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Show goes on despite Sandy’s effects

NEW YORK - The New York Boat Show faced the additional task of opening slightly more than two months after Hurricane Sandy devastated the tri-state area.

"It affected our setting up the show because we weren't getting calls and commitments from exhibitors," show manager Jonathan Pritko said. “And we had to be very sensitive about calling and pushing the vendors, given what everybody’s been through.”

The late October storm caused an estimated $50 billion in damage in the Northeast and the Great Lakes, damaging more than 65,000 recreational boats, according to BoatUS, which estimates the dollar damage to recreational boats at $650 million.

The New York show draws vendors from the epicenter of the storm damage and numerous dealers spoke with pride about their crews’ performance in the face of adversity.

“Our showroom was under four feet of water,” said Gregg Miraglia, a sales consultant with MarineMax in Brick, N.J. “We lost the whole showroom and had to gut everything.”

Two days after Sandy, the full-service dealership was fully operational, with the sales department moving to the building’s second floor and the parts and service departments up and running.

The silver lining, dealers say, is that boat owners in the vicinity of “The City That Never Sleeps” are making quick work of their insurance claim checks and are already inquiring — and in some cases, pulling the trigger — on replacing their lost vessel.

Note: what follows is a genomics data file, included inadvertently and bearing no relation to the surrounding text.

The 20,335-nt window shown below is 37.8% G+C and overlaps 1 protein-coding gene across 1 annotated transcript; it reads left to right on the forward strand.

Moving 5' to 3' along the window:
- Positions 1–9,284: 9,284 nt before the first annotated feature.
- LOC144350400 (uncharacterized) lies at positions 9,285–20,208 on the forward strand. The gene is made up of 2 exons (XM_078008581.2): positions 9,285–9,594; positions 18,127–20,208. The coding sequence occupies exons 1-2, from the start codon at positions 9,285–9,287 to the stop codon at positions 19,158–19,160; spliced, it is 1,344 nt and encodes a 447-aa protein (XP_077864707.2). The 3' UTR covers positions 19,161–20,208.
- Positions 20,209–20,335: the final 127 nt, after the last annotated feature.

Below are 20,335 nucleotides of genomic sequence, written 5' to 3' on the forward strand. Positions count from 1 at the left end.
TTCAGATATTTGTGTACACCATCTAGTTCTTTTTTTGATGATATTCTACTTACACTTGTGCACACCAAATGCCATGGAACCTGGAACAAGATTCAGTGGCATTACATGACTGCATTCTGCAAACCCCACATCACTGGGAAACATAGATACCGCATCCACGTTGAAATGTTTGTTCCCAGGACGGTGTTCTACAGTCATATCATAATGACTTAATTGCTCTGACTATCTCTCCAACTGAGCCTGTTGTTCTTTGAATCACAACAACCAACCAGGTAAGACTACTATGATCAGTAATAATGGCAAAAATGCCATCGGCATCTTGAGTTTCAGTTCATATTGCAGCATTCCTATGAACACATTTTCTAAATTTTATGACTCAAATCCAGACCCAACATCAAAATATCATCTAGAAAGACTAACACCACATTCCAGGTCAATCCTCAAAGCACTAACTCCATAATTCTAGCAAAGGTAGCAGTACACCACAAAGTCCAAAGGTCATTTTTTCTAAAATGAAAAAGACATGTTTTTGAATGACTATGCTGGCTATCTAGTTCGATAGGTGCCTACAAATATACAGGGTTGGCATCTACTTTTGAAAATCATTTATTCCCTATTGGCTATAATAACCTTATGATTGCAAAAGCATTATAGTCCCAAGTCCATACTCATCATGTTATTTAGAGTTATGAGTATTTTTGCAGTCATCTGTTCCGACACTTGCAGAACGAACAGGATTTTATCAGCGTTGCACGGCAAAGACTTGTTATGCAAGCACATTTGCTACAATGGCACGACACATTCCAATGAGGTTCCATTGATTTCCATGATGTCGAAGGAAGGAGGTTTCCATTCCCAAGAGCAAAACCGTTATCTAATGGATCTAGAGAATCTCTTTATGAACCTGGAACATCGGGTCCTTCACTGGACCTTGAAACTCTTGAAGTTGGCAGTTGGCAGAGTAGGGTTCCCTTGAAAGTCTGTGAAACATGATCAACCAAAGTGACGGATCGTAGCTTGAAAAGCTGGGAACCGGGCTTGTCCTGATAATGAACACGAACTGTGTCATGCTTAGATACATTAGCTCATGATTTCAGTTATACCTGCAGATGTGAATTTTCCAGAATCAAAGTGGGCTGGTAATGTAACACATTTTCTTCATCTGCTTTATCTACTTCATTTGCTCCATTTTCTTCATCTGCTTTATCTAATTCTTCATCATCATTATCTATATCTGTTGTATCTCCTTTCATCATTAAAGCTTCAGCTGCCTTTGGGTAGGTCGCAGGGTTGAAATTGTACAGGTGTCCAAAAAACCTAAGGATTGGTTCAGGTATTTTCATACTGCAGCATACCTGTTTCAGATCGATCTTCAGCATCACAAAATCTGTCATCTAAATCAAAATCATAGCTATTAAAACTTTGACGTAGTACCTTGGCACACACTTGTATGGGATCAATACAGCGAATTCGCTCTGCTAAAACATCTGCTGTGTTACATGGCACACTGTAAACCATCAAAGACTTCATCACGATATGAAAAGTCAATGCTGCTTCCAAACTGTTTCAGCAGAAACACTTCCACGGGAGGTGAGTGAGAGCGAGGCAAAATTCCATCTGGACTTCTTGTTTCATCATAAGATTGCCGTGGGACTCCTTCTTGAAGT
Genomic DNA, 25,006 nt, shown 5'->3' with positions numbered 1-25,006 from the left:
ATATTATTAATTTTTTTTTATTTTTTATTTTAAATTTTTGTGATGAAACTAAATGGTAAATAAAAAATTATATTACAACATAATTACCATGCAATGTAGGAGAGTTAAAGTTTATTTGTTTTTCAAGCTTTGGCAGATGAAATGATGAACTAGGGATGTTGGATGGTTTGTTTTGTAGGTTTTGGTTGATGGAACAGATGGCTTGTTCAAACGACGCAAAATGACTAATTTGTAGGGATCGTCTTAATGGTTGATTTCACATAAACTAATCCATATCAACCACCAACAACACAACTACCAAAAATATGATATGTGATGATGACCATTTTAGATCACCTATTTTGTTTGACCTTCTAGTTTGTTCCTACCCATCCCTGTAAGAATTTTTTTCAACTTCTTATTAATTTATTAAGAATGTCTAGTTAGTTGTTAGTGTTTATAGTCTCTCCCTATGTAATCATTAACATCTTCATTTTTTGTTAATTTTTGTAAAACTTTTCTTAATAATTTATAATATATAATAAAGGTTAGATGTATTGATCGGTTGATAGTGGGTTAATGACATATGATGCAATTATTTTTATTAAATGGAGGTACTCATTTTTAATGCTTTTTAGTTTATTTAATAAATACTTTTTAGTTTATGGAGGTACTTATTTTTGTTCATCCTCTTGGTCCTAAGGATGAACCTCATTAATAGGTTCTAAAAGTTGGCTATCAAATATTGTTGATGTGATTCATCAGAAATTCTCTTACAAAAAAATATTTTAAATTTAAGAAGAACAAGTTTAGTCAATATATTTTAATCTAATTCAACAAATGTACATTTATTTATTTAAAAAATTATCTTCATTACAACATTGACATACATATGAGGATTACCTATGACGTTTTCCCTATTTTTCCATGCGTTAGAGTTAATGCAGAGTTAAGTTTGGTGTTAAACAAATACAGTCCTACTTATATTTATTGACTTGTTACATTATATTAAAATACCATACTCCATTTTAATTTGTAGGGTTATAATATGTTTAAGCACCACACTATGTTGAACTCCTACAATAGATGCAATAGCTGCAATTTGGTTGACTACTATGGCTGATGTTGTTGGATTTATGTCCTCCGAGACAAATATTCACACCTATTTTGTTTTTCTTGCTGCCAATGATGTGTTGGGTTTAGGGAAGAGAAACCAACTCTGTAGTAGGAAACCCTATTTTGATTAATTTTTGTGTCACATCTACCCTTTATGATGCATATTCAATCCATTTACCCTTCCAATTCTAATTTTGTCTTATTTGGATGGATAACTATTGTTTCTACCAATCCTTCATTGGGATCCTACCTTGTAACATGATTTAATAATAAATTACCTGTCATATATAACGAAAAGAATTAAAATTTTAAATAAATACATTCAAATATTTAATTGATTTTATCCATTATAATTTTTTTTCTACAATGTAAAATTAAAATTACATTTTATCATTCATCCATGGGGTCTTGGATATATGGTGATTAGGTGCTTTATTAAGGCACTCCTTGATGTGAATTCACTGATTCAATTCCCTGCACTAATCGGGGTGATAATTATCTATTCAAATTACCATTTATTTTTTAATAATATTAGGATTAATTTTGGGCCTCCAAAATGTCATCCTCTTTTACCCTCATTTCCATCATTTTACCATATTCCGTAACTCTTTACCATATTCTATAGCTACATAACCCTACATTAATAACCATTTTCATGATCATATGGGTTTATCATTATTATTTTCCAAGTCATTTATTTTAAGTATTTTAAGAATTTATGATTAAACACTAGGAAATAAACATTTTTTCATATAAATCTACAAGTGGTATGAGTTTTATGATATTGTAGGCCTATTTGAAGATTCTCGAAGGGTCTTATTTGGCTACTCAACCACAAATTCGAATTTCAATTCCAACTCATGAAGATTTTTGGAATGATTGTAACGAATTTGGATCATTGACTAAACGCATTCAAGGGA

“We’re getting calls already with people saying, ‘I lost my boat, I know what I’m getting for my [insurance] check, and I’m looking to replace it with something a little newer or a little bigger,’ ” Miraglia said.

Broker Matthew Begovich, owner of Global One Yacht Sales, said he has already sold “five or six” of his brokerage boats to “hardcore guys” who “didn’t even want to wait through winter” to replace their insurance write-off vessels.

Paul Aversano, a yacht specialist with Staten Island Yacht Sales, says his sales, brokerage and marina weathered the storm (under generator power for days) and is handling calls from both boat owners looking to replace their damaged vessel and owners looking to slip space for the 2013 season since marina damage on the island was overwhelming.

“We’re working with several owners while they work with their insurance companies, but we also have a list of 50 displaced boaters looking for slips,” Aversano said.

— Rich Armstrong

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